Whatever I think about the breakdown of judicial politeness and increasing strains beginning to emerge, I have to agree with Mr Justice Mostyn that: “All this will cost huge sums, sums which I would respectfully suggest are better spent on the front line rather than on lawyers.”

So what next? The consultation proposals came out on 7 July and will take one year, and not two.  (Belinda will examine these in the autumn issue of Community Living).

Meanwhile, the ‘Baby Bournewood’ case of Re D, perhaps indicates a way forwards, for young people and people being cared for by their own relatives. In that case, involving a 15 year old, the factual regime clearly amounted to deprivation of liberty: the child was not free to leave, and the State was managing the regime. However, the decision was that it did not have to be authorised under the inherent jurisdiction of the High Court’s Family Division, because the parents had conscientiously and carefully authorised it, and the regime was benign.

This approach looks at first to conjure precisely the same legal dilemma as has arisen in the adult world: does the different situation of the disabled child – different from that of a normal child – mean that the regime is not a deprivation of liberty at all, after best interests consideration and consent from those with authority (which would mean that welfare deputies and lasting power of attorneys for welfare would also have that power, regarding adults) or does it mean that it is a deprivation of liberty but that it does not infringe Article 5 rights because it is consented to by someone with authority, ie here the parents?

To test this out, add a few months, and this boy becomes 16 – he may or may not lack capacity in terms of the Mental Capacity Act (at 15 he was regarded as not Gillick competent to consent for himself but had only a mild learning disability and some paranoid perceptions). Assuming he is MCA-incapacitated as well: would his regime have to be considered under the MCA welfare order route (DoLS not applying until he was 18, even though he was in a hospital)?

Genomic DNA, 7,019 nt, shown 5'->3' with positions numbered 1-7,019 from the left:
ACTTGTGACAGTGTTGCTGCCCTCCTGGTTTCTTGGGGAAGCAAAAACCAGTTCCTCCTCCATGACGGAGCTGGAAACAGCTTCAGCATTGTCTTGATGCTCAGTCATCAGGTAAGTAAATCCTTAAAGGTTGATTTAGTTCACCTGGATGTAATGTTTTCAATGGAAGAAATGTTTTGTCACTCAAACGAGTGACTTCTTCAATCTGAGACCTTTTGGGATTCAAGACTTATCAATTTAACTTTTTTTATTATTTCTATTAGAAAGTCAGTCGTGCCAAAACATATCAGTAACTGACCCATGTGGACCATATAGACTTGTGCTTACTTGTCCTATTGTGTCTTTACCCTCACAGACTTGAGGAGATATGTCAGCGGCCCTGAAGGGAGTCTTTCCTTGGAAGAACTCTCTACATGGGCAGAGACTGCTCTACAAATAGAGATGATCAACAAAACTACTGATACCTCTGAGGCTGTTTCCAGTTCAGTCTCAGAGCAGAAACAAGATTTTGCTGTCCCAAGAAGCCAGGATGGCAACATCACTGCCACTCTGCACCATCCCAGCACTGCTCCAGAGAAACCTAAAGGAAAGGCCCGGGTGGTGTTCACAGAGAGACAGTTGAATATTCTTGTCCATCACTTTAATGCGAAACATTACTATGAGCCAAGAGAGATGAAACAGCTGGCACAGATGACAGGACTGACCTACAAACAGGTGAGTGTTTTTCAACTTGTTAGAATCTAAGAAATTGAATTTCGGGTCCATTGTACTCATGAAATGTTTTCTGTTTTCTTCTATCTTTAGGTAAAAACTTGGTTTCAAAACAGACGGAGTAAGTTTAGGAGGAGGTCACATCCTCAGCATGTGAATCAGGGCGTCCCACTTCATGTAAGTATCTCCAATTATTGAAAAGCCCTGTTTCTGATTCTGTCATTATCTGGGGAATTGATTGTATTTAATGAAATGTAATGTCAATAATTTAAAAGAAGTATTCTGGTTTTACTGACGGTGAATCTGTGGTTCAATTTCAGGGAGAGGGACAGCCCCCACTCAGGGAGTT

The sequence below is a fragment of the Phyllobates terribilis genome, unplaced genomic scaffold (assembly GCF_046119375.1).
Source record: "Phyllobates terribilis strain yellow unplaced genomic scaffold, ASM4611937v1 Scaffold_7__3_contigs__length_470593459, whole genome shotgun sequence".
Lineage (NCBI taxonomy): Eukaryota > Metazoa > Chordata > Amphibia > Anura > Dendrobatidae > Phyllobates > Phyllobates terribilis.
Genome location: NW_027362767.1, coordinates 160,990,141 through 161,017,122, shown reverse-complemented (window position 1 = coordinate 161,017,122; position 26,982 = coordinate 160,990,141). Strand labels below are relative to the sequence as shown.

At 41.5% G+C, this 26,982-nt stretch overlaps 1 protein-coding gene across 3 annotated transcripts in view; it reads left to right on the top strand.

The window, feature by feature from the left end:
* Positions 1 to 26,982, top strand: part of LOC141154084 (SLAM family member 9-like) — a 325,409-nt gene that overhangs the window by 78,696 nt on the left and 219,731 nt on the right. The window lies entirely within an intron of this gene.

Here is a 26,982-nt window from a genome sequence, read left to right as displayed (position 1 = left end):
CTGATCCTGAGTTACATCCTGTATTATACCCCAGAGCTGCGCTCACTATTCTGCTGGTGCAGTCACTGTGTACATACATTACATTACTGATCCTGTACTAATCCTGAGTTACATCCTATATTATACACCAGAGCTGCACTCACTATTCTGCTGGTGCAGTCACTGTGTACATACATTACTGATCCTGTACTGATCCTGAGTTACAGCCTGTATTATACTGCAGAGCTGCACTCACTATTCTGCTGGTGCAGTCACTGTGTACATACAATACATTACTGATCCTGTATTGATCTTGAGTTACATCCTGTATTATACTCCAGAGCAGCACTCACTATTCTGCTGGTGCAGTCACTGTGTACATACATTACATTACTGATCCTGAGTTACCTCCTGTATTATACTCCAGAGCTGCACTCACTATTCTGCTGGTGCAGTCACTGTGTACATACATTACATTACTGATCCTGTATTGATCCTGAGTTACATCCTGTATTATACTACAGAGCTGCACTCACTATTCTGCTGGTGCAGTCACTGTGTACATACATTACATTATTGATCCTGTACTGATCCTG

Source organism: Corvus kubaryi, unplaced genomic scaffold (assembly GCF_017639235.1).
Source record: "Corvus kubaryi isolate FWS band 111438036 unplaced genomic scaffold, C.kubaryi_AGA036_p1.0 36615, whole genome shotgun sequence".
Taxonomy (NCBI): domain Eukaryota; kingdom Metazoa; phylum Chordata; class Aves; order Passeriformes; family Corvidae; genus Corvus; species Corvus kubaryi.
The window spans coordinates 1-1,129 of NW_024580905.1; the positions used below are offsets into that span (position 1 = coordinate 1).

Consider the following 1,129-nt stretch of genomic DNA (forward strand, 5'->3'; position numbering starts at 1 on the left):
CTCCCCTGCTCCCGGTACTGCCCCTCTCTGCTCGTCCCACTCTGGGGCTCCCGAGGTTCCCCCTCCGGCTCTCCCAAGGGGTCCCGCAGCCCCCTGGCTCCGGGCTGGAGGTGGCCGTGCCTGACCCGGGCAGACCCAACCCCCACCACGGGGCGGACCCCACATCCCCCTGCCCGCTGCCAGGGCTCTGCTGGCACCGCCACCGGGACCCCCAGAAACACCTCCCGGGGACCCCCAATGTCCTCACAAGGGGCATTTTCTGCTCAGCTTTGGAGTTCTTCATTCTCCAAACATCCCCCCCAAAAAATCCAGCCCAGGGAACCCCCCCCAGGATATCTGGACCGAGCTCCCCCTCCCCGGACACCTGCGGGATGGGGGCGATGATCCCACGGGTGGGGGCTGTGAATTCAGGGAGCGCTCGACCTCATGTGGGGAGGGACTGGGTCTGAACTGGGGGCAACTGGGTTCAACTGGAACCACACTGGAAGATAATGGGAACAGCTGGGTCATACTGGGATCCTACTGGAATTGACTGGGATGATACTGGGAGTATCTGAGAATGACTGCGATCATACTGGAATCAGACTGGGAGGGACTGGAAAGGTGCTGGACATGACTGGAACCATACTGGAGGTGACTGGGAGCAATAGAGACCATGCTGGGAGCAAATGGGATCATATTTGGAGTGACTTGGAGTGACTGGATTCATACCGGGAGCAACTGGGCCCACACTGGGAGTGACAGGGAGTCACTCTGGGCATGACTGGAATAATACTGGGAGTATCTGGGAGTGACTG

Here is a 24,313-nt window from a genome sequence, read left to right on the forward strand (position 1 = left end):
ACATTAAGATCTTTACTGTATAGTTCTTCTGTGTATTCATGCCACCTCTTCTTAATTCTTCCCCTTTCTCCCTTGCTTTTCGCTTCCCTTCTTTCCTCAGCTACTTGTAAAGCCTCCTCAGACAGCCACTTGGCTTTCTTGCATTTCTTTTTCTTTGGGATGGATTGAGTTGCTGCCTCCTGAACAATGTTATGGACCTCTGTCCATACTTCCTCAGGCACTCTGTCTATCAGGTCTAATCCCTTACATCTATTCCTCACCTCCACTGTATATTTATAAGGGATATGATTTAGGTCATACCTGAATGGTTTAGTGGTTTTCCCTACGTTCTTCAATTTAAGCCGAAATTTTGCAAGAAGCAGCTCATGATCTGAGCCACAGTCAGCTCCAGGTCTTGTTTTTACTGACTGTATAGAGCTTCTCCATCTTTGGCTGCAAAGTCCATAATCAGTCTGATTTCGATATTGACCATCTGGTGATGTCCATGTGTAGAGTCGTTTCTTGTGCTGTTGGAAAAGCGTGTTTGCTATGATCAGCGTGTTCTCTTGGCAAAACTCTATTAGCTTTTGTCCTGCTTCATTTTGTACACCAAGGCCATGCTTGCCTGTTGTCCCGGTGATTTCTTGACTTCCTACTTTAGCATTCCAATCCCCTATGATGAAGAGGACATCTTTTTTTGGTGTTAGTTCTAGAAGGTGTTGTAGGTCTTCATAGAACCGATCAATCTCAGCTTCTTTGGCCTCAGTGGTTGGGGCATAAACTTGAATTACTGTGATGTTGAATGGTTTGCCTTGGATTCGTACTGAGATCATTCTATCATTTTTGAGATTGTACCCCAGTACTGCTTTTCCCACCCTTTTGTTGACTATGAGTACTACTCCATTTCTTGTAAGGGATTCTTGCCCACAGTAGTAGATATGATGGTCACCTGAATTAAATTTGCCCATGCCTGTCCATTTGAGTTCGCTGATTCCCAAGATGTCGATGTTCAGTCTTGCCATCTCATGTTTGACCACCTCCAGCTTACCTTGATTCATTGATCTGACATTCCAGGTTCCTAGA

The legal answer depends on how you characterise the situation: not deprivation, because authorised by his parents – in which case, that route to avoiding having to go to court would still work for over 16 year olds, (excluding, of course, a case of Munchausen’s concerns or out-of-the-ordinary invasiveness by other-than-benign parents) – and the Court does not have to run a 24-hour service to allow for hearings for all those children.

An alternative approach is, ‘Yes, it is a deprivation, because of the objective confinement, and yes, it is authorised by dint of parental rights, until someone is 18 – but the more actively it offends the wishes and feelings of the young person (who will invariably be lacking in capacity for the MCA to be relevant at all) – the more important it is to get the matter to Court for Article 5.4 purposes. That is, there will need to be a judicial process in some, but not all cases – unless or until DoL Safeguards are formally extended.

With an over 18-year old, there would be nobody to consent other than the State, and that is why it is different, and DoLS was the best we could do. But an LPA or deputy for welfare could be given this power, subject to clear legal constraints, and the European Convention countries would no doubt breath a huge collective sigh of relief.

A judge might therefore say, “This does not engage Article 5 rights” or, if it still does, then “The nation’s economic wellbeing concerns when looking at parents’ Article 8 rights, have to be balanced against the Article 5 rights”, or that the deprivation does not ‘sound’ in European Convention or UK Human Rights terms because once authorised by the parent/attorney/deputy it is not imputable to the State.

* Judge makes second call for Supreme Court to reconsider Cheshire West due to “serious confusion” in law. Community Care, 12 June 2015.